Number of hate groups increased nationally in 2017, according to Southern Poverty Law Center report

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California has the highest number of hate groups in the country, according to the Southern Poverty Law Center, or SPLC, Hate Map for 2017, which was released Wednesday.

The Hate Map is an annual report on hate groups across the United States compiled from publications by hate groups, news reports, field sources, and citizen and law enforcement reports.

The number of hate groups in the United States rose in 2017 — the third year in a row — by about 4 percent since 2016 and 22 percent since 2014, according to the SPLC data. This included a 13 percent increase in anti-Muslim groups, a 22 percent increase in neo-Nazi groups and a 57 percent increase in anti-immigrant groups.

Lecia Brooks, outreach director at the SPLC, attributes the continued rise in hate groups to the nativist tone of the Trump campaign, saying “an increase of rhetoric about a particular group of people results in hate and bias crimes that target that group of people.”

Brooks said, however, that while the physicalized presence of hate groups has contributed to the rise of hate crimes in part, it does not account for the rise overall.

While a 2016 FBI report found that Berkeley ranked fifth highest for hate crime occurrences in California, Brooks said this is likely inaccurate because the availability of data depends on police reporting practices, which are based on voluntary self-reporting. Thus, if a city police department self-reports more, Brooks said the city may have higher reports of crime.

Olivia Rempel, lab manager at the campus Human Rights Investigations Lab, said different states and counties have different regulations for what constitutes a hate crime and how to report it. Rempel added that not all police departments report hate crime data to the FBI, and sometimes jurisdictions will not report their hate crime data at all.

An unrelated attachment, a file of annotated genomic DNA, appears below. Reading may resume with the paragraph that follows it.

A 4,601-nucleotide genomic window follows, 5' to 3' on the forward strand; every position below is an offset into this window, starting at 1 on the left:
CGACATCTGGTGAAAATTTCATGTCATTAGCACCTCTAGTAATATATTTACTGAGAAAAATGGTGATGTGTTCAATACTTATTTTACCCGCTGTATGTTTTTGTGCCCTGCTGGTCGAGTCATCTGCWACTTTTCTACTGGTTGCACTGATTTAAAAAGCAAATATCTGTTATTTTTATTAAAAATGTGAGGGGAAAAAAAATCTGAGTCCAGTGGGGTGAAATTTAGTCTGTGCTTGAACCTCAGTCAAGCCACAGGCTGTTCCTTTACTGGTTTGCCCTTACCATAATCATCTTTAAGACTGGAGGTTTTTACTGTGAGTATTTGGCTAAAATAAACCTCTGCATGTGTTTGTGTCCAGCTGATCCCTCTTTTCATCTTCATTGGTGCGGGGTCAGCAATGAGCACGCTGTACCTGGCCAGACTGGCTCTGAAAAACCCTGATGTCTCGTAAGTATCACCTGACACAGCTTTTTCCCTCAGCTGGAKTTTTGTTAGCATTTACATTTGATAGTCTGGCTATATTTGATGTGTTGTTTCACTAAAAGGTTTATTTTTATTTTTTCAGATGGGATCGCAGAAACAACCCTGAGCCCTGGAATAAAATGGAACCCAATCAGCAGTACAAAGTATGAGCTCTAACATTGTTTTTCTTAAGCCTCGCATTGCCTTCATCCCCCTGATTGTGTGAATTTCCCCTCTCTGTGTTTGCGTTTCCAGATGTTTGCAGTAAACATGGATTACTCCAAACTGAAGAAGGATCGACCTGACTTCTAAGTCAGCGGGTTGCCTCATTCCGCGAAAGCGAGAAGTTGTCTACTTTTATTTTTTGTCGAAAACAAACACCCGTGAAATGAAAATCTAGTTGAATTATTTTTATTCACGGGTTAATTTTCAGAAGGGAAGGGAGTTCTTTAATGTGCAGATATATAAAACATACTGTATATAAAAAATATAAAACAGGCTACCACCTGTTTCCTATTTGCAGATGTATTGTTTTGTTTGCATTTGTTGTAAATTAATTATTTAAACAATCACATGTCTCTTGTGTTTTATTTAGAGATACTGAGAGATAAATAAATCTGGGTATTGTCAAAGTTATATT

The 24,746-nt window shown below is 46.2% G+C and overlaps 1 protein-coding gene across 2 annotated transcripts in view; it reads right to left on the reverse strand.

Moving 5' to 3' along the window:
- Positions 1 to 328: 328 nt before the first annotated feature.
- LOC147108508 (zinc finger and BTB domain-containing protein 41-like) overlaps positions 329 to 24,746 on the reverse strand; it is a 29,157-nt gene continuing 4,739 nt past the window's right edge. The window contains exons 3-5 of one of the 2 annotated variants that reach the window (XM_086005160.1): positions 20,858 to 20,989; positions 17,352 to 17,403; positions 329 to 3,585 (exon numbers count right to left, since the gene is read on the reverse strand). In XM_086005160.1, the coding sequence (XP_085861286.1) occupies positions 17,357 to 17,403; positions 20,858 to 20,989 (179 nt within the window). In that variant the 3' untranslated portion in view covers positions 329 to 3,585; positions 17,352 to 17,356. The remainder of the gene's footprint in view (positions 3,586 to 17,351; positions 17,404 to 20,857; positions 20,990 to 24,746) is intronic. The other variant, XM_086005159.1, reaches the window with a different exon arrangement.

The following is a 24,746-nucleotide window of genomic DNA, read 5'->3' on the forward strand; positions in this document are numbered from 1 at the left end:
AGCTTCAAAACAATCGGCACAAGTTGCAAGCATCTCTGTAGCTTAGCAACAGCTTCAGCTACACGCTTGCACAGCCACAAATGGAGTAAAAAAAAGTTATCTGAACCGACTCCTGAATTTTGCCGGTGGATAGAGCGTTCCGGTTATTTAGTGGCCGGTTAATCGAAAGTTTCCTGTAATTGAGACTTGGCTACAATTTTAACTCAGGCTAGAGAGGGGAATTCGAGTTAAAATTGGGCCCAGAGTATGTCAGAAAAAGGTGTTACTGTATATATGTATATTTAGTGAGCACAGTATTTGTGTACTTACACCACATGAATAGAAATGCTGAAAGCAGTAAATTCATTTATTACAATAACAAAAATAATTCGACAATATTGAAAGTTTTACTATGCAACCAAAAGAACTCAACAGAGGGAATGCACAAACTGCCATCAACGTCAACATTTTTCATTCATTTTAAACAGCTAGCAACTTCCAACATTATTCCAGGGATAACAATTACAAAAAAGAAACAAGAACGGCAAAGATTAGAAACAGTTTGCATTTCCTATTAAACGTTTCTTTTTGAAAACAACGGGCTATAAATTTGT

Additionally, Rempel said people often do not report hate crimes to the police but added that social media serves as another possible way to report incidents.

“We kind of realized this is a very subjective matter,” Rempel said. “It’s difficult to say something happened with one image, one video, one tweet. (Hate crimes are) very difficult to quantify.”

Rempel emphasized the need for documenting hate crimes that go unreported, citing ProPublica’s Documenting Hate project, which partnered with news publishers and universities, including The Daily Californian and the campus Human Rights Center. The project investigates, digitally verifies and publishes stories about hate crimes, creating a national database.

This increased visibility and coverage may be contributing to a perceived increase in hate and bias incidents, according to Rempel. Brooks added that a possible explanation for increased national counts of hate group chapters may be that hate groups, such as Identity Evropa, have increased their physical presence.

“College campuses have become ground zero for (alt-right) recruitment,” Brooks said. “(Colleges) and universities would do well to familiarize themselves with the hate groups in their area, so they can protect themselves from the influence and potential violence that follows these movements.”

Contact Michele Meltzer at [email protected] and follow her on Twitter at @michele_meltzer.